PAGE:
President Trump’s decision to ring the New Year by simultaneously demonizing Pakistan on Twitter has mostly backfired.
In an interview with the Financial Times, Pakistan’s defense minister Khurram Dastgir Khan said Pakistan is expanding its relationships with Russia and China, as relations with Washington deteriorate following the suspension over $2 billion in military aid to Islamabad.
Khan said is his government is undergoing a “regional recalibration of Pakistan’s foreign and security policy,” which implies Pakistani defense forces will be buying military weapons from Russia and China, rather than the United States.
“The fact that we have recalibrated our way towards better relations with Russia, deepening our relationship with China, is a response to what the Americans have been doing,” Khan stated.
Plans call for the Jiwani base to be a joint naval and air facility for Chinese forces, located a short distance up the coast from the Chinese-built commercial port facility at Gwadar, Pakistan. Both Gwadar and Jiwani are part of Pakistan’s western Baluchistan province.
The large naval and air base will require the Pakistani government to relocate scores of residents living in the area. Plans call for their relocation to other areas of Jiwani or further inland in Baluchistan province.
The Chinese also asked the Pakistanis to undertake a major upgrade of Jiwani airport so the facility will be able to handle large Chinese military aircraft.
Work on the airport improvements is expected to begin in July.The naval base and airfield will occupy nearly the entire strategic peninsula.
Khan made it clear that Pakistan started the “recalibration” process three years ago when it began buying Russian helicopters. He indicates this is not a new trend, but the recent actions by President Trump have certainly spurred Pakistan to gravitate towards Russia and China for defense weapons.
Tensions between the US and Pakistan are the worst point ever in its 70 years of friendship. Khan stressed that Pakistan has many similar goals with Washington, but “lately the focus has been on areas of divergence”.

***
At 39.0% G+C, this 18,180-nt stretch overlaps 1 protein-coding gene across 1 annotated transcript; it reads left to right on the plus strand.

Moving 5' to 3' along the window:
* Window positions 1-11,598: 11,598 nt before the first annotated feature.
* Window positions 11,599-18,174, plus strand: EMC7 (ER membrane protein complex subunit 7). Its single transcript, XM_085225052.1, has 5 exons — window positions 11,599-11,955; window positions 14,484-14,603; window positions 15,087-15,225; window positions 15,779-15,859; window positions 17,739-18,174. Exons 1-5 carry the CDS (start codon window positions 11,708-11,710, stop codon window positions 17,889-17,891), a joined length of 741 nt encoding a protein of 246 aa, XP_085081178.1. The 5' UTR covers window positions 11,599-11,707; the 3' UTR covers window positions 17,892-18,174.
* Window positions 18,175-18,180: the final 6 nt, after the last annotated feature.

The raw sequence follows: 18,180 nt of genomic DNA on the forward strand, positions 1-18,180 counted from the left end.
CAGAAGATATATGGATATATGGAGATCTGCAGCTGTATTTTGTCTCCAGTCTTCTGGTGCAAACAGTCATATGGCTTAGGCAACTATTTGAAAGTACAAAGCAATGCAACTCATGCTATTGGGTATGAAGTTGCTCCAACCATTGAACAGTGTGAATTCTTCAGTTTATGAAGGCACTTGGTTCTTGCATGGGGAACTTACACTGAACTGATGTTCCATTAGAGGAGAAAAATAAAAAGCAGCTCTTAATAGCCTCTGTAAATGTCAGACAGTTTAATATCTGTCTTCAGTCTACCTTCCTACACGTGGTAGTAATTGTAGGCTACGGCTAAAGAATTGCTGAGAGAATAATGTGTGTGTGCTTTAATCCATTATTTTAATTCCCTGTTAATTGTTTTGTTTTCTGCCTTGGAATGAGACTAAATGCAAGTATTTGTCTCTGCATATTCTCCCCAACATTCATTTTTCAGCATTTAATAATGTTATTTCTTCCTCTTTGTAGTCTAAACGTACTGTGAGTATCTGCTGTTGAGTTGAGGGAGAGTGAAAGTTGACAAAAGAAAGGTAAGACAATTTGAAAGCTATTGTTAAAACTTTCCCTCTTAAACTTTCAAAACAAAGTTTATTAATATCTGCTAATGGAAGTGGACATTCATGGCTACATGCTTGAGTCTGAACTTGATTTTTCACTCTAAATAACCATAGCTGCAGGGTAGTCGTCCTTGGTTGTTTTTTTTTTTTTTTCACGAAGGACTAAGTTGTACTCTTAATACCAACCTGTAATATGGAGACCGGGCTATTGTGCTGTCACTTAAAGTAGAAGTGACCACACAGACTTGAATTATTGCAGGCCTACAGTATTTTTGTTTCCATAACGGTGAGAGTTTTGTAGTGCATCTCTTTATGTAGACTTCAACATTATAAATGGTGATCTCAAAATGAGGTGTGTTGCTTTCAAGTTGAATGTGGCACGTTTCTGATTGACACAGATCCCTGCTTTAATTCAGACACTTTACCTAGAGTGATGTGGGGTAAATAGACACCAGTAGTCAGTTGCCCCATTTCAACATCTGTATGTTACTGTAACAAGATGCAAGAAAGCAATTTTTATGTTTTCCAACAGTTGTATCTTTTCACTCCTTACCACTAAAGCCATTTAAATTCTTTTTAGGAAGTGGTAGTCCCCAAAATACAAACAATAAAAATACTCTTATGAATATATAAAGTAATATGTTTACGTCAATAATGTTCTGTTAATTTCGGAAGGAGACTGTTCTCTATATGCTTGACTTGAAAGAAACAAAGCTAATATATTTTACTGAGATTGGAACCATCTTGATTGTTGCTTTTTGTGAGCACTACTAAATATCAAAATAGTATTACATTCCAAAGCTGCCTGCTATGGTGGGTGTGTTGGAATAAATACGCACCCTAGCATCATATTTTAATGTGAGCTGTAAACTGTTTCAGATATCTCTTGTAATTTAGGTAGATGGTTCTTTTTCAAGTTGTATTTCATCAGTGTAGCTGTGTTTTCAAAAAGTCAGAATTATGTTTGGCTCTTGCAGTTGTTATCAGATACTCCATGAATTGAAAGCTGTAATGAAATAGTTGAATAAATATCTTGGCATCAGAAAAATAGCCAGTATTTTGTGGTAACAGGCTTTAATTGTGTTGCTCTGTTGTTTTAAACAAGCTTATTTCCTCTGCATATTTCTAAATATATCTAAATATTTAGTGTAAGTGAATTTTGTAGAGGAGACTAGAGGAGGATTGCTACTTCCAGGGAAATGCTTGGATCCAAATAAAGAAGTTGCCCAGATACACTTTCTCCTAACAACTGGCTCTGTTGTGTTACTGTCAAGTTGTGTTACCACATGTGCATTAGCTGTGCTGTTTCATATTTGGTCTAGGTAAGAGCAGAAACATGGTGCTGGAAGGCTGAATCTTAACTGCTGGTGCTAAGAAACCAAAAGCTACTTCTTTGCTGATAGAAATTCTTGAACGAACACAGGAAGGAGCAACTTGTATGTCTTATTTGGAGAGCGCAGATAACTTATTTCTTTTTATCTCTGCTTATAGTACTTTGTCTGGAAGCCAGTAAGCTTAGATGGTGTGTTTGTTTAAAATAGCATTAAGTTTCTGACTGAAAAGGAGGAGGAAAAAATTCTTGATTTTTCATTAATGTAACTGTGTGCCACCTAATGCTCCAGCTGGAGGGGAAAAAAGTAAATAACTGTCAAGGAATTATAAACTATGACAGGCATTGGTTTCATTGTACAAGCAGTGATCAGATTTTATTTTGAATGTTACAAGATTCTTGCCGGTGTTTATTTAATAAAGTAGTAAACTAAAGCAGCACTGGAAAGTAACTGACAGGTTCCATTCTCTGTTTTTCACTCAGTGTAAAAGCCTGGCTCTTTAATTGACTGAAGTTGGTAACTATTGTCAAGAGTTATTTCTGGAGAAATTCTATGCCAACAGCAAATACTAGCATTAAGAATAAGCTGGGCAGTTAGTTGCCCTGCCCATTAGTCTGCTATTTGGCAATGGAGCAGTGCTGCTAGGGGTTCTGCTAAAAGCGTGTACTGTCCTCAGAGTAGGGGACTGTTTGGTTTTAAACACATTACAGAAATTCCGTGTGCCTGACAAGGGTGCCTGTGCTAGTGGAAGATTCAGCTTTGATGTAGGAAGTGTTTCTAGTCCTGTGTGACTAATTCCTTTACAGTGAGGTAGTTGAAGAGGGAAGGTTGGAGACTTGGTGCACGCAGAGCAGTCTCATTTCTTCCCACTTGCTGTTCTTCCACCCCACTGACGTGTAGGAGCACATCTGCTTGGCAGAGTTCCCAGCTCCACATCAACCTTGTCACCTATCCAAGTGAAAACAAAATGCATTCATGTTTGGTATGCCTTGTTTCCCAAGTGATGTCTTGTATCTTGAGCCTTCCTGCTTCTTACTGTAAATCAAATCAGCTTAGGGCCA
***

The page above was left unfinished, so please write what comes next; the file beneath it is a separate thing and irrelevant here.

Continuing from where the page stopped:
“We have already bought some Russian helicopters in the past three years,” he said. “This is what we call a regional recalibration of Pakistan’s foreign and security policy. It is because of the unfortunate choice the United States continues to make.”
Earlier this month, the U.S. said it would suspend the security assistance program to Pakistan worth $2 billion because the country has failed to combat terrorism within its borders.
Khan called Trump’s tweets “deeply offensive” and “counterproductive.”
Khan further added: “It is unfortunate that we are even discussing the numbers [the amount of aid] while Afghanistan slowly spirals out of the American and Afghan control.”
Khan notes that the backbone of the Pakistan air force is the General Dynamics’ F-16 Fighting Falcon of the U.S., which Khan said Islamabad has been received spare parts from Washington in two years.
“We are using our own ingenuity and using other sources to keep the fleet up in the air,” he said. “It has been very difficult.”
About nine days after President Trump’s tweet, Khan declared that military and intelligence cooperation with the United States would be suspended.
Interestingly enough, both Beijing and Moscow issued strong statements in support of Pakistan after Trump unleashed fire and furry on Twitter.
“We must value Pakistan’s important role on the Afghanistan issue, and respect Pakistan’s sovereignty and reasonable security concerns,” China’s top diplomat Yang Jiechi told Secretary of State Rex Tillerson over the telephone, according to Chinese media.
And lastly, this might be the bombshell, “The fact that we have recalibrated our way towards better relations with Russia, deepening our relationship with China, is a response to what the Americans have been doing. And they have their own reasons. They want to use India, in our view, to contain China,” Khan said.